My next recorder was a JVC DR-MV100B. I thought this one would be great, but in trying to record to a disc from a TiVo or Dish DVR, you cannot pause the recording to edit out commercials. For recording a movie with no commericals such as one recorded from TCM or Fox, it is great. The Go.Video recorder would allow you to edit commercials using the pause button. In less than a year the DVD drive unit in the JVC went bad. While it was with JVC being replaced, I purchased the Toshiba DVR620 Recorder.
The great thing about the Toshiba is that you can pause to edit out commercials when recording a disc from a program that you have TiVoed. However, on the negative side, if you dubbing a disc from a VHS tape, you can't pause the recording to edit out unwanted items on the tape i.e. commercials or other screw ups that you don't want on the disc. This is really strange because with the Go.Video recorder AND the JVC recorder, when dubbing, you can pause to edit. With the JVC recorder, while dubbing and you press the pause button, you can fast forward, rewind or advance frame by frame either backwards or forward the VHS tape to get to the next spot where you want to resume recording. This is great for old tapes that I have of football games that currently have commericals during the game. With the JVC I can now record the game on disc commercial free. YOU CANNOT DO THIS WITH THE TOSHIBA DVR620.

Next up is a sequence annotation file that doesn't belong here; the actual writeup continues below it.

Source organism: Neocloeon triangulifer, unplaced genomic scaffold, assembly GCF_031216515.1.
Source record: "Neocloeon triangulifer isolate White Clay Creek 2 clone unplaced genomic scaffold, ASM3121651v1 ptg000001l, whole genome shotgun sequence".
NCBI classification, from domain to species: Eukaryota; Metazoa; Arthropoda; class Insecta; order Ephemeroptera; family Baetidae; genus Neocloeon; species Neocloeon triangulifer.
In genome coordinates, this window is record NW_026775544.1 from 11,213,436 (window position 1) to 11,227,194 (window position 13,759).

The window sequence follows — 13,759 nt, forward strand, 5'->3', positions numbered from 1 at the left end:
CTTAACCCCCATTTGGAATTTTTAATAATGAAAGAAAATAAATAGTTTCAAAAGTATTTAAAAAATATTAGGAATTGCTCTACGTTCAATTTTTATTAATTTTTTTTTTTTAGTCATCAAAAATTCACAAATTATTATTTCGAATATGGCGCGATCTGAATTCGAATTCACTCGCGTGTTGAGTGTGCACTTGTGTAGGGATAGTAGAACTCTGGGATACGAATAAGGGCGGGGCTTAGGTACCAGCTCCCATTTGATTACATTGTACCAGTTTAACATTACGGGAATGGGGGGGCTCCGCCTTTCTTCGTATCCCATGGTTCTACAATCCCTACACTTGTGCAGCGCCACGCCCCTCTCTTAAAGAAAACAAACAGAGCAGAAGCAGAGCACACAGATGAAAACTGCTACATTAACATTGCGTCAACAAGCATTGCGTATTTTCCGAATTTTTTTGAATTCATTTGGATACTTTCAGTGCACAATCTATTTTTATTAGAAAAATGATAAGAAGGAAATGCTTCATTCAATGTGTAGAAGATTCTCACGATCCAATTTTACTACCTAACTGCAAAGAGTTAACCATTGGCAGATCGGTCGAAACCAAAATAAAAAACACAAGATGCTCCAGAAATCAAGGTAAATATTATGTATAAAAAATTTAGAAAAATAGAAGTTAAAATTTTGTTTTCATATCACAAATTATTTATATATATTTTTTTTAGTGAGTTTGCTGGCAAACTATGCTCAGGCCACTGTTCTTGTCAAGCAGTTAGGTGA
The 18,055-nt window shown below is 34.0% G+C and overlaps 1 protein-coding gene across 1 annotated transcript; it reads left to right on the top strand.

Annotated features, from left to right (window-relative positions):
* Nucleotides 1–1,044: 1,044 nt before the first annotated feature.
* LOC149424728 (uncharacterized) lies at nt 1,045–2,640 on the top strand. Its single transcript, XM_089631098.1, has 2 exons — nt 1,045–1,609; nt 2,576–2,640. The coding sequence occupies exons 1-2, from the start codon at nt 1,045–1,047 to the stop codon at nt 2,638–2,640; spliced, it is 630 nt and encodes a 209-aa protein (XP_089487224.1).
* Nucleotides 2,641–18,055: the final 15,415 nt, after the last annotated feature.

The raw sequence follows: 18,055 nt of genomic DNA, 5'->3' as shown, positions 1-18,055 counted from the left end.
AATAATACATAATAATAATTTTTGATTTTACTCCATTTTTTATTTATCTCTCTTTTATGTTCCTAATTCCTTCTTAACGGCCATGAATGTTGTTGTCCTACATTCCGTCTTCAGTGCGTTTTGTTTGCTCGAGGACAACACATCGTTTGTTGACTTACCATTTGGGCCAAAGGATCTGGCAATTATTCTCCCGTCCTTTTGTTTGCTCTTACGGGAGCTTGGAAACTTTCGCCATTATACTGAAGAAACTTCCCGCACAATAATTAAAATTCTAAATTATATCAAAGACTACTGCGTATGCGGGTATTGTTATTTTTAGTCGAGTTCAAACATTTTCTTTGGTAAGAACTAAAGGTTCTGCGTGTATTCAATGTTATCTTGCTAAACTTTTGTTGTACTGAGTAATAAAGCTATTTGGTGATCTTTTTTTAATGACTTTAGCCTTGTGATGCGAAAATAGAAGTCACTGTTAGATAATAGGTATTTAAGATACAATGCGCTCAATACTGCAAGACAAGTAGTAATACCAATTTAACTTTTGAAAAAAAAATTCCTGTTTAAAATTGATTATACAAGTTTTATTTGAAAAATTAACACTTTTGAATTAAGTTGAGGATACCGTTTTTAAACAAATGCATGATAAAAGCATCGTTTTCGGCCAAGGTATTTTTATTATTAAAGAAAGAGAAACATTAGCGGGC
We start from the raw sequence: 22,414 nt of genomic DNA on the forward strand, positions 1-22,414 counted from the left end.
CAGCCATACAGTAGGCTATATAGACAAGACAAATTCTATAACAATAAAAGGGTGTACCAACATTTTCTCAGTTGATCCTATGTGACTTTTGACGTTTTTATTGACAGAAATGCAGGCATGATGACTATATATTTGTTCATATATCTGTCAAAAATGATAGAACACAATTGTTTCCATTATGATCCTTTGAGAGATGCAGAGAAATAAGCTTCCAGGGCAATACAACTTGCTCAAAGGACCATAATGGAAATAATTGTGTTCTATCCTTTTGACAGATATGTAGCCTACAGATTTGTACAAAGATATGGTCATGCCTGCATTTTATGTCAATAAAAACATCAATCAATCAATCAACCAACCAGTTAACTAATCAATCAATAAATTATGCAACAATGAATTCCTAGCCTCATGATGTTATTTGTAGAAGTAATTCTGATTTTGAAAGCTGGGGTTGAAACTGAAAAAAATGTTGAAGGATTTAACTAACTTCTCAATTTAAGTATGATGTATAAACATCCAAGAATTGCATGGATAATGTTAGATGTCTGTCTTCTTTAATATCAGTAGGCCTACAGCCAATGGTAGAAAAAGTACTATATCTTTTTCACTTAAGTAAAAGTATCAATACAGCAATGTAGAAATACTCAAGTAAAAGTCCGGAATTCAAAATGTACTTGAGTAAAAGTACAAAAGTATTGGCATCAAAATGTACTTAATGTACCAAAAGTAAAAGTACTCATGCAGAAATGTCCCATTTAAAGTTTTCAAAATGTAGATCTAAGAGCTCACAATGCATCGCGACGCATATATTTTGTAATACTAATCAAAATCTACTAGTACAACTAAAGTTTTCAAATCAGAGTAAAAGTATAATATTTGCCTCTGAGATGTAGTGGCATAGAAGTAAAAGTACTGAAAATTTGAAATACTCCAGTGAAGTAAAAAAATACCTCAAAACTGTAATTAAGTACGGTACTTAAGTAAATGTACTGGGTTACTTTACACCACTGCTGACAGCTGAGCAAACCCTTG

So now when dubbing I use the JVC recorder. When I want to edit out commercials on something I have TiVoed, I use the Toshiba. Why couldn't they put it all in one package like Go.Video did?
The other negative thing about Toshiba is trying to put titles on the recordings. It seems that tying to put a title on a disc is like text messaging. For those of you who use text messaging, it might be easy. For people like me who don't text, it is really a pain and very time consumming. Both Go.Video and JVC use a common screen that displays the alphabet. You choose a letter and proceed. With the Toshiba, you use your number keys to choose a letter, then have to arrow forward one space and choose the next letter. Totally unacceptable and time consuming.